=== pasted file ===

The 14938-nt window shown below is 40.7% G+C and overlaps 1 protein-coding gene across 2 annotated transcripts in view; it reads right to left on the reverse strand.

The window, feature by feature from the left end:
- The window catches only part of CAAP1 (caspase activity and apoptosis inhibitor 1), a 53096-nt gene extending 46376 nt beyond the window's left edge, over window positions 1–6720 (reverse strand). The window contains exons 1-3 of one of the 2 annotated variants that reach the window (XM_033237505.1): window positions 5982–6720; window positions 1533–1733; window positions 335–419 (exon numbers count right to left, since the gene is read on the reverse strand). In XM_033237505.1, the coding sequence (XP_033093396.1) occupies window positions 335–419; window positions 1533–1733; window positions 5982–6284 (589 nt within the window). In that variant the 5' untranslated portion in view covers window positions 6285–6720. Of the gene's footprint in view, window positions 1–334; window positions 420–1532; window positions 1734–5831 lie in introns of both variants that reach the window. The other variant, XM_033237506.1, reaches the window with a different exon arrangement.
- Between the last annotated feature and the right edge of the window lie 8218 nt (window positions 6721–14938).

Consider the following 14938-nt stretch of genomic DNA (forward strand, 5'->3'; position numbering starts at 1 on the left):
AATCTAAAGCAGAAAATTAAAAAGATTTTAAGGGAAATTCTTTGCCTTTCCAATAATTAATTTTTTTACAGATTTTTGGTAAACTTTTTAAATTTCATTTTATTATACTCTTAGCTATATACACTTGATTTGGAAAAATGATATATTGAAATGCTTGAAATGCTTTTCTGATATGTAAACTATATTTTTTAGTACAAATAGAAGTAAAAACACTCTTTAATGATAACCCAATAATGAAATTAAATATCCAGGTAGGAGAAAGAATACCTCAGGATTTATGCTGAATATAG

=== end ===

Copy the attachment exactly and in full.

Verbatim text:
The 14938-nt window shown below is 40.7% G+C and overlaps 1 protein-coding gene across 2 annotated transcripts in view; it reads right to left on the reverse strand.

The window, feature by feature from the left end:
- The window catches only part of CAAP1 (caspase activity and apoptosis inhibitor 1), a 53096-nt gene extending 46376 nt beyond the window's left edge, over window positions 1–6720 (reverse strand). The window contains exons 1-3 of one of the 2 annotated variants that reach the window (XM_033237505.1): window positions 5982–6720; window positions 1533–1733; window positions 335–419 (exon numbers count right to left, since the gene is read on the reverse strand). In XM_033237505.1, the coding sequence (XP_033093396.1) occupies window positions 335–419; window positions 1533–1733; window positions 5982–6284 (589 nt within the window). In that variant the 5' untranslated portion in view covers window positions 6285–6720. Of the gene's footprint in view, window positions 1–334; window positions 420–1532; window positions 1734–5831 lie in introns of both variants that reach the window. The other variant, XM_033237506.1, reaches the window with a different exon arrangement.
- Between the last annotated feature and the right edge of the window lie 8218 nt (window positions 6721–14938).

Consider the following 14938-nt stretch of genomic DNA (forward strand, 5'->3'; position numbering starts at 1 on the left):
AATCTAAAGCAGAAAATTAAAAAGATTTTAAGGGAAATTCTTTGCCTTTCCAATAATTAATTTTTTTACAGATTTTTGGTAAACTTTTTAAATTTCATTTTATTATACTCTTAGCTATATACACTTGATTTGGAAAAATGATATATTGAAATGCTTGAAATGCTTTTCTGATATGTAAACTATATTTTTTAGTACAAATAGAAGTAAAAACACTCTTTAATGATAACCCAATAATGAAATTAAATATCCAGGTAGGAGAAAGAATACCTCAGGATTTATGCTGAATATAG